So, again, what we have here is a pyrrhic victory, wherein the majority ruled in favor of someone who was treated unfairly, yes, and wherein one judge even offered potent language about how the supposedly “racially inclusive” Biden Administration actually is engaging in “racial gerrymandering” of the funds.
Judge Amul Thapar’s opinion in Vitolo v. Guzman begins with a simple and straightforward description of the case and holding: ‘This case is about whether the government can allocate limited coronavirus relief funds based on the race and sex of the applicants. We hold that it cannot.
Adds Kyrylenko, quoting Thaper:
’The stark realities of the Small Business Administration’s racial gerrymandering are inescapable,’ Judge Thapar states, slamming the ‘scattershot’ manner in which the Biden administration decided which races to prioritize.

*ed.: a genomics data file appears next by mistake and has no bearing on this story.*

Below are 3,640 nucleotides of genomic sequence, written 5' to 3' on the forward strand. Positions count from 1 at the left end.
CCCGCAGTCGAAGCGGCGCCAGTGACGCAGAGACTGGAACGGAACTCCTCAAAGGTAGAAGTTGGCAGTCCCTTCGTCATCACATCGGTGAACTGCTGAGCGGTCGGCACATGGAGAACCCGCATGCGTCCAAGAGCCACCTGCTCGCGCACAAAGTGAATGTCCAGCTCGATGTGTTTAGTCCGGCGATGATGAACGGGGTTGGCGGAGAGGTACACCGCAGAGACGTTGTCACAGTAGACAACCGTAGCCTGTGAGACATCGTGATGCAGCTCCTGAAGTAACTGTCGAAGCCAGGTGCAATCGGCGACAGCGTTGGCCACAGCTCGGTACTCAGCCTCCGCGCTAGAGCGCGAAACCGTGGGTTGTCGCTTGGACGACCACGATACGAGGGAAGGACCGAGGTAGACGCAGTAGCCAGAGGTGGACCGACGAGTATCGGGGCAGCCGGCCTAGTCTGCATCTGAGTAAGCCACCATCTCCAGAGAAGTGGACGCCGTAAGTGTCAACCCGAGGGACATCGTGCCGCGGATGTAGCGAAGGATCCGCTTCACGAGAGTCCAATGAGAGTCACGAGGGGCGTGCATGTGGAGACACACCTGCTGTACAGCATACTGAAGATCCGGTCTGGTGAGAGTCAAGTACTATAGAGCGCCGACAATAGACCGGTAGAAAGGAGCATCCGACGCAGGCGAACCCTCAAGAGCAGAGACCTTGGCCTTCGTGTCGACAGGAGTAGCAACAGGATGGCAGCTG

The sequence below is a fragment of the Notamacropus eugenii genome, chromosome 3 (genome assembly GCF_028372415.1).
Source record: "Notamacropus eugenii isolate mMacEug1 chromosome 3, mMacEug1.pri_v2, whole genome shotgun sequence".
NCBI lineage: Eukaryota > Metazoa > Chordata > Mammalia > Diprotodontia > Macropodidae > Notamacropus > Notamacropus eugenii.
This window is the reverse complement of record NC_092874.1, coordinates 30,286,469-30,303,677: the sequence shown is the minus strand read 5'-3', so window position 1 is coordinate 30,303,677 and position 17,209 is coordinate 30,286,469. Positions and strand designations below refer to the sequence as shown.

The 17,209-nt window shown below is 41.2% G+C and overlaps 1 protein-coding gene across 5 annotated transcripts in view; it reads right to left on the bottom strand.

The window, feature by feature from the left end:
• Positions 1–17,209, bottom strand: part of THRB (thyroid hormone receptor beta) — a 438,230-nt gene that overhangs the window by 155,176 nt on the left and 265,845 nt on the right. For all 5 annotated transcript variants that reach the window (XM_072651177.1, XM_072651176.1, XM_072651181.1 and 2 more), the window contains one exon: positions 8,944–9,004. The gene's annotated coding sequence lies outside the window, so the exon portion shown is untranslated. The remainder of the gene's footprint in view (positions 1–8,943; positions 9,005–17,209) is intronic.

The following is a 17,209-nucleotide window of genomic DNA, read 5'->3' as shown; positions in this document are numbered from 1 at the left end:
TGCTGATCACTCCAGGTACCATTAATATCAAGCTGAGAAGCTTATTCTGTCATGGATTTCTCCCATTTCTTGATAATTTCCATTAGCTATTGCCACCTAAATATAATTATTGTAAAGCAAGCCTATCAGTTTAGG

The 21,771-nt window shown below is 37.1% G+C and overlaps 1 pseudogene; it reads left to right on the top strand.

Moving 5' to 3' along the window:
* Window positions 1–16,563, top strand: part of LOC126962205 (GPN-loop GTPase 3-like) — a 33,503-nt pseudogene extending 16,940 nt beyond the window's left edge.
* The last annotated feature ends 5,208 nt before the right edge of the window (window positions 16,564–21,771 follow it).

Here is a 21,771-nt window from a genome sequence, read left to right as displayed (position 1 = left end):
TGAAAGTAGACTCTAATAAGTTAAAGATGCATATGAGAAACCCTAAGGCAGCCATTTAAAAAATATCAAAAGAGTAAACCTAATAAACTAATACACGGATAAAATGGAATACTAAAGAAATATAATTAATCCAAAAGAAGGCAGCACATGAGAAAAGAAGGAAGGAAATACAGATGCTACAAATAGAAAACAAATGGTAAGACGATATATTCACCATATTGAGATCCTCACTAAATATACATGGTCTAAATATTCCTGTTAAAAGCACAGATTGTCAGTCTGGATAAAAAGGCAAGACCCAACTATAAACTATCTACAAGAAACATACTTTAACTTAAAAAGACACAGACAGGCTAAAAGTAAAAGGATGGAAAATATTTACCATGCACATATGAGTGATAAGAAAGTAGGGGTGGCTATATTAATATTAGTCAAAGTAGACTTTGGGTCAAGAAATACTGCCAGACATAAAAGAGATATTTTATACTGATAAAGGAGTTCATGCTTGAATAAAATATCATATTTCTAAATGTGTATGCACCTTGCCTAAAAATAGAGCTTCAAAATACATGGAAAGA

But all of that is dark window dressing on a much larger issue, an issue bigger, even, than the fact that both the plaintiff’s lawyers and the majority on the Sixth Circuit completely, utterly misread the Fourteenth Amendment.
It’s that there is absolutely ZERO enumerated power granted to Biden, or Congress, or anyone in the federal leviathan to hand out cash to anyone “suffering” from the effects of lockdowns.
The power simply is not there. Some sophists try to point to the “general welfare clause” clause of the Constitution, but that was written to be read in conjunction with the enumerated powers only, and if anyone can be targeted by the feds to have his money taken in taxes or inflation-based borrowing to later be paid in taxes by future generations, then no one is safe, and the general welfare is, in fact, undercut by government predation.
As long as the state exists, the so-called “general welfare”, which means that each of us – not a politician -- gets to freely determine what is our “welfare,” will always be threatened.